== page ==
When Mr. Salas left the Philippines to work for the UNFPA, the country was producing more rice than it could consume. The success of the rice program in the Philippines drew worldwide attention and that was what led the UN to offer him his job at the helm of the UNFPA. It was to be expected that for the short term the Philippines would keep on producing more rice. The spectacular increase in production came from the priority provinces of the program. The provinces on the margins of the program could be expected to join the mainstream, and the priority provinces were capable of producing still more.

Slide back

Analyzing how the Philippines slid back to heavy importations was not within the scope of the book, and we have no space for it. Suffice it to say that it was just not enough for the farmer to plant rice and wait for the harvest (he must water it, he must beware of pests, and so on), the government to keep the momentum set by the program must continue to be attentive to the needs of the farmer. Suffice it to add that Mr. Salas said that martial law was no help. "While there was no policy of coercion in the farming communities to increase agricultural production, the curtailment of freedom of expression distorted the feedback from the agricultural areas, impairing the realistic appraisal of agricultural conditions. … The absence of legislative and electoral checks left the authorities unrestrained to allocate resources to unproductive sectors and to neglect in some years the sustained investment needed in agriculture."

Although, President Duterte once disowned the statement of his Secretary of Agriculture that the goal of Philippine agriculture was rice self-sufficiency as daydreaming or loose talk, the outgoing administration has actually pursued rice self-sufficiency as the goal of a rice program that bears the hallmarks of the rice program of the 1960s. If it has the Build, Build, Build program in infrastructure, it has a "Plant, Plant, Plant" program in agriculture founded on a close partnership between the farmer and government and government attentiveness to the needs of the farmer, to reducing his production costs and to maintaining prices of the staple that are attractive to the farmer and reasonable to the consumer.

The President's coyness about the goal of the program is understandable in view of the tremendous odds working against it. While in the 1960s the mouths to feed were in the 32 million, in the 2000s they exceeded 100 million. Agricultural lands have been reduced by urbanization, among other factors. There is, moreover, climate change: The country is visited more frequently by disastrous typhoons and here and there quite suddenly by drought and flooding. Rising ocean levels threaten to inject salinity into coastal farmlands. Despite the odds, the program has achieved increased yields year after year. It has not completely realized its 100-percent sufficiency target, but its recording sufficiency percentages between the higher 80s and 90s is nothing to sneeze at.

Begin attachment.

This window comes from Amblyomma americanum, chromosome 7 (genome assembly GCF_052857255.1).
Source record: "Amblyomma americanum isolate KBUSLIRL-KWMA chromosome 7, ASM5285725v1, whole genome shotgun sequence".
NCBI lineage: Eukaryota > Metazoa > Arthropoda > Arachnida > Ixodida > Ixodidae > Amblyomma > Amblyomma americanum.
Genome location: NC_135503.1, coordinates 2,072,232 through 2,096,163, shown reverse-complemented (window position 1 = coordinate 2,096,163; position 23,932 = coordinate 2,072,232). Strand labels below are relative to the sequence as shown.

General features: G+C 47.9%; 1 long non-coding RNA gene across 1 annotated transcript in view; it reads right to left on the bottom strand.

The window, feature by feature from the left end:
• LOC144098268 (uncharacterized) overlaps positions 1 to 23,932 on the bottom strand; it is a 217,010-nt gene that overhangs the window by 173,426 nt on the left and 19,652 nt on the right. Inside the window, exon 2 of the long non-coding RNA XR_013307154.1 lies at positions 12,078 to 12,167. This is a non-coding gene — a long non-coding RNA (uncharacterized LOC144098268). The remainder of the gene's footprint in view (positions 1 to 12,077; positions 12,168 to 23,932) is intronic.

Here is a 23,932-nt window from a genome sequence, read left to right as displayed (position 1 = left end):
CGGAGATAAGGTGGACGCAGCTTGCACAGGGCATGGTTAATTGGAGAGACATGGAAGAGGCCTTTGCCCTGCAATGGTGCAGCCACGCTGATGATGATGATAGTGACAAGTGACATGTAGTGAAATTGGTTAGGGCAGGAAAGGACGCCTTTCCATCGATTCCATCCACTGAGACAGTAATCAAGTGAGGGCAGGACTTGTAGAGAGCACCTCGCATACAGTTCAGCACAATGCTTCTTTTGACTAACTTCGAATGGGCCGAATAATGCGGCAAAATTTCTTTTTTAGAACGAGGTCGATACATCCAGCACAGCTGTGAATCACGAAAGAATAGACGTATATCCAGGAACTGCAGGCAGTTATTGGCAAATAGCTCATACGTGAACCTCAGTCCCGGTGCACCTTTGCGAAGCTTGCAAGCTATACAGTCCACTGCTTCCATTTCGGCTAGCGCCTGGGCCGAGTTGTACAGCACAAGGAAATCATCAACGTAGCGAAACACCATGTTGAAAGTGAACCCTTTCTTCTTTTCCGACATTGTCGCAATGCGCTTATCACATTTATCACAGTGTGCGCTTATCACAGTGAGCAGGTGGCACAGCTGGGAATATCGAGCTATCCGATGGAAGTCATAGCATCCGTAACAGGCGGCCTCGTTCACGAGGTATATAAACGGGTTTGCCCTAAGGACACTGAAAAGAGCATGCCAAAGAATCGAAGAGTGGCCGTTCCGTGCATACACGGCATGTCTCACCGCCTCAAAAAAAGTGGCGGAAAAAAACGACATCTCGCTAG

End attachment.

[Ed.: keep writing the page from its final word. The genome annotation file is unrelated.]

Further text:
The incoming Marcos administration may also well continue with the outgoing's Plant, Plant, Plant program, ambition to reach 100 self-sufficiency, and limit importations to a minimum. There are factors that favor making this decision. The country has made considerable progress and can continue to do so in meeting the critical challenges that Mr. Salas said the rice program must face in the long run: agrarian unrest and a growing population. Agricultural scientists in the country continue to develop high-yielding varieties of rice able to adapt to changing environmental conditions. They have come up with a program mitigating and adapting to climate change. Agricultural technologists are developing what they call precision agriculture using satellite, drone and artificial intelligence technologies to enable farmers to undertake measures that will directly and effectively solve their problems. The members of the agricultural sectors can make use of the mobile phone to communicate useful information with each other easily and fast.